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Metabolic Effects of Resveratrol in Mammals - a Link Between Improved Insulin Action and Aging

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Resveratrol, a polyphenol found in several vegetal sources, has been shown to possess lifespan-promoting properties in yeast and metazoans, including small mammals. While in yeast and low metazoans resveratrol acts mainly by activating the histone deacetylase Sir2, in mammals it appears to target - besides the Sir2 homolog SIRT1 - several crucial pathways for the control of metabolism, including the AMPK and the insulin-IGF1 receptors axis. The action of resveratrol on these pathways has been linked to its capability to i) prolong lifespan following chronic administration to mice and ii) protect from the development of diet-induced obesity and obesity-dependent metabolic disorders. Here we summarise the current understanding on how resveratrol displays its remarkable properties by acting on the control of insulin secretion and by modulation of insulin action in pheripheral insulin-responsive tissues. Since resveratrol has the potential for pharmacological exploitation to prevent the establishment of insulin-resistance and thus postpone - or even prevent - the onset of type 2 diabetes, toxicologic and pharmacodynamics studies in humans have been initiated. These studies show that resveratrol is non-toxic and easily absorbed by humans. As a drawback, its bioavailability is very limited due to the fast metabolic alterations to which it is subjected in the plasma. Therefore, we also review here the efforts that have been made - in the drug discovery field - to identify new molecules endowed with resveratrol-like pharmacological properties but with better bioavailability, which could prove to possess therapeutic potential.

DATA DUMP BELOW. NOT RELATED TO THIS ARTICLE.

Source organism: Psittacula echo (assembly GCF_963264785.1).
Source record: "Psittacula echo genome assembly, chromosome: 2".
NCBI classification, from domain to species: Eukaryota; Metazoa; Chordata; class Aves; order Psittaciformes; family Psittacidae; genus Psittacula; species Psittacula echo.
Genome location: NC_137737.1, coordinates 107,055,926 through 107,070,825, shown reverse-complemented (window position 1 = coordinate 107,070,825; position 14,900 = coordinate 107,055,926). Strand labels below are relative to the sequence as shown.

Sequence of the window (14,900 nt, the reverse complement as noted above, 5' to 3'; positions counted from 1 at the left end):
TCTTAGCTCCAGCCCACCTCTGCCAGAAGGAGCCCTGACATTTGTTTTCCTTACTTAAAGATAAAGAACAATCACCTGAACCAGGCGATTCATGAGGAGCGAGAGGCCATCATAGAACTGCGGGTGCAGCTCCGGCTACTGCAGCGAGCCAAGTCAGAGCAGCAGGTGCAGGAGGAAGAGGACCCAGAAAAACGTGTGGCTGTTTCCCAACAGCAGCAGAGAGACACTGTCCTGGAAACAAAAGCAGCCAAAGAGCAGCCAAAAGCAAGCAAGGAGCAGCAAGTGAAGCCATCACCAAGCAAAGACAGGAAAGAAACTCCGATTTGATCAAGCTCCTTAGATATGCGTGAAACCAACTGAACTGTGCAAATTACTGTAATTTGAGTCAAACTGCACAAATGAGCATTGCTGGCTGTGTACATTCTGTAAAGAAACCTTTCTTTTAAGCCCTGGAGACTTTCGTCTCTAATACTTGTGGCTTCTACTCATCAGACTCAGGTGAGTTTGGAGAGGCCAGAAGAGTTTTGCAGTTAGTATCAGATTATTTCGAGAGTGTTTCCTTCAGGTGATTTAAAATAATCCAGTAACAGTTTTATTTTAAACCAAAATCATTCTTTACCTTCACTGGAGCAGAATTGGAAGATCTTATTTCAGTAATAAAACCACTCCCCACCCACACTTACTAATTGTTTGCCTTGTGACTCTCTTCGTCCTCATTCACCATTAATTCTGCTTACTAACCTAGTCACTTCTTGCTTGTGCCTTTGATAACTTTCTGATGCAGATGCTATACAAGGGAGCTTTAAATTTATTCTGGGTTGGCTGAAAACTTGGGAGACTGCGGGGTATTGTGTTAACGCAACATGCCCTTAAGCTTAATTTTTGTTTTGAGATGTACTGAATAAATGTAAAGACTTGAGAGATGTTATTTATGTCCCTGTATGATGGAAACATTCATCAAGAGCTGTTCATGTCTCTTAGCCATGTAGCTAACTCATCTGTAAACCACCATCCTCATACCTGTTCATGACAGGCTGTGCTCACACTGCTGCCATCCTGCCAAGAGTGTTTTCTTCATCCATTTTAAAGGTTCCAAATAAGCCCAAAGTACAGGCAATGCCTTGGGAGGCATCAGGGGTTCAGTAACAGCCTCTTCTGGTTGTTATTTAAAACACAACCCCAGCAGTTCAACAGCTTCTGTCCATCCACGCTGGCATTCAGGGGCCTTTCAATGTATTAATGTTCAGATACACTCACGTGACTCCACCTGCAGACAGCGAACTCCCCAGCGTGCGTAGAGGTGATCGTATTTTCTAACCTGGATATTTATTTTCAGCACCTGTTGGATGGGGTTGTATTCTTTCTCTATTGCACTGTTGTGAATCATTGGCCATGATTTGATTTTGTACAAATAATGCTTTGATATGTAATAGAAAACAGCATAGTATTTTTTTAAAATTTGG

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Keywords: AMPK; PI 3-kinase; Resveratrol; insulin sensitivity; lifespan; sirtuins

Document Type: Research Article

Publication date: 01 December 2008

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  • Current Aging Science publishes frontier review and experimental articles in all areas of aging and age-related research that may influence longevity. This multidisciplinary journal will help in understanding the biology and mechanism of aging, genetics, pathogenesis, intervention of normal aging process and preventive strategies of age-related disorders. The journal publishes objective reviews written by experts and leaders actively engaged in research using cellular, clinical, molecular, and animal models, including lower organism models (e.g., yeast, Caenorhabditis elegans and Drosophila). In addition to the affect of aging on integrated systems, the journal also covers original articles on recent research in fast emerging areas of adults stem cells, brain imaging, calorie restriction, immunosenescence, molecular diagnostics, pharmacology and clinical aspects of aging. Manuscripts are encouraged that relate to developmental programming of aging and the synergistic mechanism of aging with cardiovascular diseases, obesity and neurodegenerative disorders.

    Book reviews, meeting reports and letters-to-the-editor and drug clinical trial studies are also published. The journal is essential reading for researchers, educators and physicians with interest in aging, age-related dementia and Alzheimer's disease and longevity. Current Aging Science provides a comprehensive coverage of the current state of aging research for gerontologists, neuroscientists, clinicians, health science planners, granting agencies and pharmaceutical scientists.

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